[OSPF-V3-TE] defines similar extensions to OSPFv3 [OSPFV3]. It defines a new LSA, which is referred to as the Intra-Area-TE LSA, to advertise TE information. [OSPF-V3-TE] uses "Traffic Engineering Extensions to OSPF" [OSPF-TE] as a base for TLV definitions and defines some new TLVs and sub-TLVs to extend TE capabilities to IPv6 networks. Requirements for establishing Multiprotocol Label Switching Traffic Engineering (MPLS-TE) Label Switched Paths (LSPs) that cross multiple Autonomous Systems (ASes) are described in [INTER-AS-TE-REQ]. As described in [INTER-AS-TE-REQ], a method SHOULD provide the ability to compute a path spanning multiple ASes. So a path computation entity that may be the head-end Label Switching Router (LSR), an AS Border Router (ASBR), or a Path Computation Element [PCE] needs to know the TE information not only of the links within an AS, but also of the links that connect to other ASes. In this document, two new separate LSAs are defined to advertise inter-AS TE information for OSPFv2 and OSPFv3, respectively, and three new sub-TLVs are added to the existing Link TLV to extend TE capabilities for inter-AS Traffic Engineering. The detailed definitions and procedures are discussed in the following sections. This document does not propose or define any mechanisms to advertise any other extra-AS TE information within OSPF. See Section 2.1 for a full list of non-objectives for this work. 1.1. Conventions Used in This Document The key words "MUST", "MUST NOT", "REQUIRED", "SHALL", "SHALL NOT", "SHOULD", "SHOULD NOT", "RECOMMENDED", "MAY", and "OPTIONAL" in this document are to be interpreted as described in RFC 2119 [RFC2119]. 2. Problem Statement As described in [INTER-AS-TE-REQ], in the case of establishing an inter-AS TE LSP traversing multiple ASes, the Path message [RFC3209] may include the following elements in the Explicit Route Object (ERO) in order to describe the path of the LSP: - a set of AS numbers as loose hops; and/or - a set of LSRs including ASBRs as loose hops. Two methods for determining inter-AS paths are currently being discussed. The per-domain method [PD-PATH] determines the path one domain at a time. The backward recursive method [BRPC] uses cooperation between PCEs to determine an optimum inter-domain path.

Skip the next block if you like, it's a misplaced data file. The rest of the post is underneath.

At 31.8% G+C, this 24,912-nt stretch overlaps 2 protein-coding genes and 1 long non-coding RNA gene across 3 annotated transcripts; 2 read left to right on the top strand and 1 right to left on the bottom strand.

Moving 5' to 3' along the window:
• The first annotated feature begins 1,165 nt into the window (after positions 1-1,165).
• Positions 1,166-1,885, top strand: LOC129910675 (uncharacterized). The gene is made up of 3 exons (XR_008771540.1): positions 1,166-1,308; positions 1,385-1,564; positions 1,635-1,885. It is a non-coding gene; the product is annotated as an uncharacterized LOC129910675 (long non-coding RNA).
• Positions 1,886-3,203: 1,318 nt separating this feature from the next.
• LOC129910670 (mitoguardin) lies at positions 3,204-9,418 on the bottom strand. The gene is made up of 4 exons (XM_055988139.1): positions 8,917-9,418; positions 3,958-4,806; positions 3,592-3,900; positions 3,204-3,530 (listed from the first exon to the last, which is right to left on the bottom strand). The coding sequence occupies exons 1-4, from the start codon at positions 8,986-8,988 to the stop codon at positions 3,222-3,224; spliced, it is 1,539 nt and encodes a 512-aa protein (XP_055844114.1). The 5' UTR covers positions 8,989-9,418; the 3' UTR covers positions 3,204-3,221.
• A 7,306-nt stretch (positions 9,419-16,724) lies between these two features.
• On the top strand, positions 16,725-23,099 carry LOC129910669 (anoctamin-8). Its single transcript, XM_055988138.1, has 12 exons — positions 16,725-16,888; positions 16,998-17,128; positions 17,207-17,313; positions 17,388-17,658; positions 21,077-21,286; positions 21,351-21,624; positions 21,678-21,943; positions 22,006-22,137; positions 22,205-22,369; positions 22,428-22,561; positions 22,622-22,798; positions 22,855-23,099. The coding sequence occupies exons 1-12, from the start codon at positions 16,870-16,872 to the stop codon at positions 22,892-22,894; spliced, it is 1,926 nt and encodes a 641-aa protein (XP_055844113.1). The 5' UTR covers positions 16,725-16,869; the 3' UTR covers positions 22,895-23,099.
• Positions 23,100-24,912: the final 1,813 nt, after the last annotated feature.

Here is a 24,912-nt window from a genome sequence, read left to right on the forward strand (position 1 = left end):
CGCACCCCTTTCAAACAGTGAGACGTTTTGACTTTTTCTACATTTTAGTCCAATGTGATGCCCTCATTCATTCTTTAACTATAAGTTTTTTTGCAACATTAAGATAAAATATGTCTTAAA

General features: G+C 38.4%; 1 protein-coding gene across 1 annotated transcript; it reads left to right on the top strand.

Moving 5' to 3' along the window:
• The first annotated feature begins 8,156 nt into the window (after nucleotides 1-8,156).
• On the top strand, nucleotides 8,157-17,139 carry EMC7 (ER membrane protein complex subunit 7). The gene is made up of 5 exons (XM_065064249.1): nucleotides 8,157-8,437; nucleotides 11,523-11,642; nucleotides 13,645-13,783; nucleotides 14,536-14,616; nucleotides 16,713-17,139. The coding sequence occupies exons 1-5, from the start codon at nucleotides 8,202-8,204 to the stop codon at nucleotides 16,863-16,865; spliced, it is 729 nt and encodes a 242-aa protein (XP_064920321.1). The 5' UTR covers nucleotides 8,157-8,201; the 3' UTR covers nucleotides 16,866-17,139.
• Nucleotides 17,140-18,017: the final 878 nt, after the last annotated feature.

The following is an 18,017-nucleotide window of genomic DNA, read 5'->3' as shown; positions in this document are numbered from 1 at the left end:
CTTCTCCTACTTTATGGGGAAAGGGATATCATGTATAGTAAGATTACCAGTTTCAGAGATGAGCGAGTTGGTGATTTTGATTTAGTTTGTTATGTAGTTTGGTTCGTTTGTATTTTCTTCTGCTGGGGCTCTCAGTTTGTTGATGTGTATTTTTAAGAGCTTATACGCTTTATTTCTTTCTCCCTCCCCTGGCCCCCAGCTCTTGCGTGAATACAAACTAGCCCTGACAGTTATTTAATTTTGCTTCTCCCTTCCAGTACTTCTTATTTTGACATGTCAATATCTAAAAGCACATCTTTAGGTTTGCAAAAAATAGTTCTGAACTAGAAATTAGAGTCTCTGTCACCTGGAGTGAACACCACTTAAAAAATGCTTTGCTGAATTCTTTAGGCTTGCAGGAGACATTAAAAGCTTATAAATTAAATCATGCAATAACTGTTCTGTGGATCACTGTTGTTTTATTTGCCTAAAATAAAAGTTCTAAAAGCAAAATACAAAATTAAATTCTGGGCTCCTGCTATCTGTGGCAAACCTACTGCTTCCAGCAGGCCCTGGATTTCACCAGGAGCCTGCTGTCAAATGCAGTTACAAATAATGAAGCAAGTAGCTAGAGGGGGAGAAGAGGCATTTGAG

The sections that follow examine how inter-AS TE link information could be useful in both cases. 2.1. A Note on Non-Objectives It is important to note that this document does not make any change to the confidentiality and scaling assumptions surrounding the use of ASes in the Internet. In particular, this document is conformant to the requirements set out in [INTER-AS-TE-REQ]. The following features are explicitly excluded: o There is no attempt to distribute TE information from within one AS to another AS. o There is no mechanism proposed to distribute any form of TE reachability information for destinations outside the AS. o There is no proposed change to the PCE architecture or usage. o TE aggregation is not supported or recommended. o There is no exchange of private information between ASes. o No OSPF adjacencies are formed on the inter-AS link. Note also that the extensions proposed in this document are used only to advertise information about inter-AS TE links. As such these extensions address an entirely different problem from L1VPN Auto- Discovery [L1VPN-OSPF-AD], which defines how TE information about links between Customer Edge (CE) equipment and Provider Edge (PE) equipment can be advertised in OSPF-TE alongside the auto-discovery information for the CE-PE links. There is no overlap between this document and [L1VPN-OSPF-AD]. 2.2. Per-Domain Path Determination In the per-domain method of determining an inter-AS path for an MPLS-TE LSP, when an LSR that is an entry point to an AS receives a Path message from an upstream AS with an ERO containing a next hop that is an AS number, it needs to find which LSRs (ASBRs) within the local AS are connected to the downstream AS so that it can compute a TE LSP segment across the local AS to one of those LSRs and forward the Path message to it and hence into the next AS. See Figure 1 for an example: